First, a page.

This is because in order to determine if the target account is an EOA (externally-owned account) or an SCA (smart-contract account), you need to take an extra step, which costs extra gas AND increases your own contract's byte-code size:
With transfer, the associated stipend (2300 gas) protects your system from reentrancy attacks in a native manner, i.e., without any additional code that you need to explicitly implement in your contracts.
Since reentrancy-protection mechanisms such as the one linked above have been well established and thoroughly verified by now, you may as well use call, but you should nevertheless make sure that your system is indeed fully protected from reentrancy attacks (for example, by having your code audited by an external party).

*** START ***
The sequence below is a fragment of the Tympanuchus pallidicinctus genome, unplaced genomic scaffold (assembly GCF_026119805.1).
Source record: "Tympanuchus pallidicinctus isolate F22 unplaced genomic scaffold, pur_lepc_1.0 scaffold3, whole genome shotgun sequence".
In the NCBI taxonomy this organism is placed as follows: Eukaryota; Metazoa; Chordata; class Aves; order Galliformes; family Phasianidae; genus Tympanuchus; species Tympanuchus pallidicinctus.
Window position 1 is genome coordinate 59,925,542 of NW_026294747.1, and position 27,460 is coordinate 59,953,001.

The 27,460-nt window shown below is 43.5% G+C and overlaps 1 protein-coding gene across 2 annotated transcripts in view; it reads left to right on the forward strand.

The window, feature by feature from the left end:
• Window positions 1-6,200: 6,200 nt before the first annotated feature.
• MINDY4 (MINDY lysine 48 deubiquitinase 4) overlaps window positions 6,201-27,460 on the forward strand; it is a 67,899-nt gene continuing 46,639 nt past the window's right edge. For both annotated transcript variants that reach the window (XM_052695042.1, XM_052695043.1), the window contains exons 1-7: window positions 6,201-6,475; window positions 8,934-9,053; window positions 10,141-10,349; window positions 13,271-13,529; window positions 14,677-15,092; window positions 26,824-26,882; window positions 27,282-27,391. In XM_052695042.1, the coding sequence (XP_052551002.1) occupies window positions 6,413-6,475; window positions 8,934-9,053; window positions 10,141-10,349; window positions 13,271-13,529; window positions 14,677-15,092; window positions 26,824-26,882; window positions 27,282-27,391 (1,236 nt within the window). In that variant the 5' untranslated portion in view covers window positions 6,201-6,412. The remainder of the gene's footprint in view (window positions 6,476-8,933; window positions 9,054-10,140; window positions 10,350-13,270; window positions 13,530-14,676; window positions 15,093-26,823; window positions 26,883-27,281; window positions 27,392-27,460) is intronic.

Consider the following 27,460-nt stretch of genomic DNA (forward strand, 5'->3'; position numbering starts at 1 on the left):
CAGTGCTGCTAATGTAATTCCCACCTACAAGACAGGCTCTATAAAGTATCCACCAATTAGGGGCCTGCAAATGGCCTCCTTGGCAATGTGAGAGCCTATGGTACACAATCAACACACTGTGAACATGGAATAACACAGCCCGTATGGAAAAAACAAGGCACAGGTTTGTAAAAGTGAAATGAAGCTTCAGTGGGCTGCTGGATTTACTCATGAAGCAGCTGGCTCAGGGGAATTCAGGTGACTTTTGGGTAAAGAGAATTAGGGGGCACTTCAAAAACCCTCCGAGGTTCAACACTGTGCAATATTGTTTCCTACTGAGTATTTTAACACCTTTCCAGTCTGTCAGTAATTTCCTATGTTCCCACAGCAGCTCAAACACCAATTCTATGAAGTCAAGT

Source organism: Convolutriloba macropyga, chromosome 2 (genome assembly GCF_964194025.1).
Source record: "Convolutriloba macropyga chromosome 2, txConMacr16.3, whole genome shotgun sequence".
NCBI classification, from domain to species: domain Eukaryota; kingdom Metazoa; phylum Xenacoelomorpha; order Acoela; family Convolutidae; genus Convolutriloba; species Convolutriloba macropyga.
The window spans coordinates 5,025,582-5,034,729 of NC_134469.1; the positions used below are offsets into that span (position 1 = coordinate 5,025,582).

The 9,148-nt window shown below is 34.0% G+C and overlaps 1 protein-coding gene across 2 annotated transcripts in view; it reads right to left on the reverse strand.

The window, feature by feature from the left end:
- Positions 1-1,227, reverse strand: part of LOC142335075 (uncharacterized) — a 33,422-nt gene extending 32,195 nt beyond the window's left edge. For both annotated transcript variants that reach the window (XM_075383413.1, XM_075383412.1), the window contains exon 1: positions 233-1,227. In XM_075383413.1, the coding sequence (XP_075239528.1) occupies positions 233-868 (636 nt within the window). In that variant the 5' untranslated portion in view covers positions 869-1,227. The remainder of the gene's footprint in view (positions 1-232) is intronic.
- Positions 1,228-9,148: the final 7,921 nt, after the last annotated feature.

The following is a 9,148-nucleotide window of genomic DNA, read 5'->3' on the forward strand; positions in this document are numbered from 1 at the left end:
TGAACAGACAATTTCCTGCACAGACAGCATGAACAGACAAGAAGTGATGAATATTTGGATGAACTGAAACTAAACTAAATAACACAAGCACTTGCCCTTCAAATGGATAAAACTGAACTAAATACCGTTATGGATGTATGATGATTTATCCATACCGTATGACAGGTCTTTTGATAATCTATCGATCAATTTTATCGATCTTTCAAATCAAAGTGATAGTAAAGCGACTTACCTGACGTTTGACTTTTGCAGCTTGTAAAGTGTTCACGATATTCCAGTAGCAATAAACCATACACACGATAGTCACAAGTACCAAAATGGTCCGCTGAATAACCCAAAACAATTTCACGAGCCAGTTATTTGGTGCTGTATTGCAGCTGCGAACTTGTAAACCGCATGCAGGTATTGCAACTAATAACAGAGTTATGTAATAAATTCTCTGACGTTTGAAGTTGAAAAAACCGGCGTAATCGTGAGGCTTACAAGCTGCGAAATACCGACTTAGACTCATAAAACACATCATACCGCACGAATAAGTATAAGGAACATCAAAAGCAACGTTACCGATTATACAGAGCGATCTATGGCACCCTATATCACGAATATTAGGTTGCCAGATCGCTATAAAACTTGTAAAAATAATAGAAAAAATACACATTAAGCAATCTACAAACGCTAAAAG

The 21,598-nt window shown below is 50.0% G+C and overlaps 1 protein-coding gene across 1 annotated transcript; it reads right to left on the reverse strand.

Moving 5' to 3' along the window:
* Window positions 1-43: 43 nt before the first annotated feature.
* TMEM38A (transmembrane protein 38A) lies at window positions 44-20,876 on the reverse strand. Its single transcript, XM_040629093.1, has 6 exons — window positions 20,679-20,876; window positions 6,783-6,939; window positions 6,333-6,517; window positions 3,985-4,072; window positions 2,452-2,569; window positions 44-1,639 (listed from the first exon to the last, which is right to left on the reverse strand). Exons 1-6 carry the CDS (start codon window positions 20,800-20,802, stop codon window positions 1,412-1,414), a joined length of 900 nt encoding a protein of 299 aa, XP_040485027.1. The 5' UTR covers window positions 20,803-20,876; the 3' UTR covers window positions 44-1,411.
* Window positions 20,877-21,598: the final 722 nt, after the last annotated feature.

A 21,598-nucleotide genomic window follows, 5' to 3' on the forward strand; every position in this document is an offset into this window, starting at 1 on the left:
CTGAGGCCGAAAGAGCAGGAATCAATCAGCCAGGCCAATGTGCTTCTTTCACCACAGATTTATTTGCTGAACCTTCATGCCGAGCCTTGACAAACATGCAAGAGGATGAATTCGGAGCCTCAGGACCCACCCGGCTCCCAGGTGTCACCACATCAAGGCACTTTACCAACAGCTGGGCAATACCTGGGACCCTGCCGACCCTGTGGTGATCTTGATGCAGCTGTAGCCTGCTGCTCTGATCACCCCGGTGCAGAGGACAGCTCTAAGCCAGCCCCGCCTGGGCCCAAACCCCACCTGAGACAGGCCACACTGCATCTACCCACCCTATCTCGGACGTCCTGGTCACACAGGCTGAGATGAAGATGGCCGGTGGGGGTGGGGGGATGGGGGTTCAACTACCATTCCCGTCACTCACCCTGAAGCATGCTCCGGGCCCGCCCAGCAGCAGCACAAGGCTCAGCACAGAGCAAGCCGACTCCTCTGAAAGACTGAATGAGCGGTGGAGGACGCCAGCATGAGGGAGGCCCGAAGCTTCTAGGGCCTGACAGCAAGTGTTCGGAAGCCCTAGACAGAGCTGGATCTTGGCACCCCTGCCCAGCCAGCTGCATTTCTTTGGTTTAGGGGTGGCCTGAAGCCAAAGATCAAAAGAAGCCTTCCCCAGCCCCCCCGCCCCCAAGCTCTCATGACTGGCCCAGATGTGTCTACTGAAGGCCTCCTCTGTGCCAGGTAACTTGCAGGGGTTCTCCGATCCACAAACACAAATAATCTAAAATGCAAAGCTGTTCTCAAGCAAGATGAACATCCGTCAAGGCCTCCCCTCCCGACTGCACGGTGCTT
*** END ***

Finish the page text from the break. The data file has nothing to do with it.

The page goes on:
If you don't trust yourself to properly add reentrancy-protection everywhere needed in your code, then you should use transfer, but note that you'd essentially be replacing the potential reentrancy vulnerability in your system with a potential frequent reverting of transactions in your system (either in the present, or in the future - when the gas cost of various opcodes is increased following an EVM upgrade).
In my case I only have to change the habit of using the transfer function in transactions between clients, not contract accounts, since I apply the reentry measures with the well known countermeasures.
We will then have to forget about the transfer function because of the possible future or present gas cost.
Problem that I have already experienced in some contract.
We will change our programming routines and adapt to this suggestion as good practice.
In general, send dropped, and now the transfer function as well.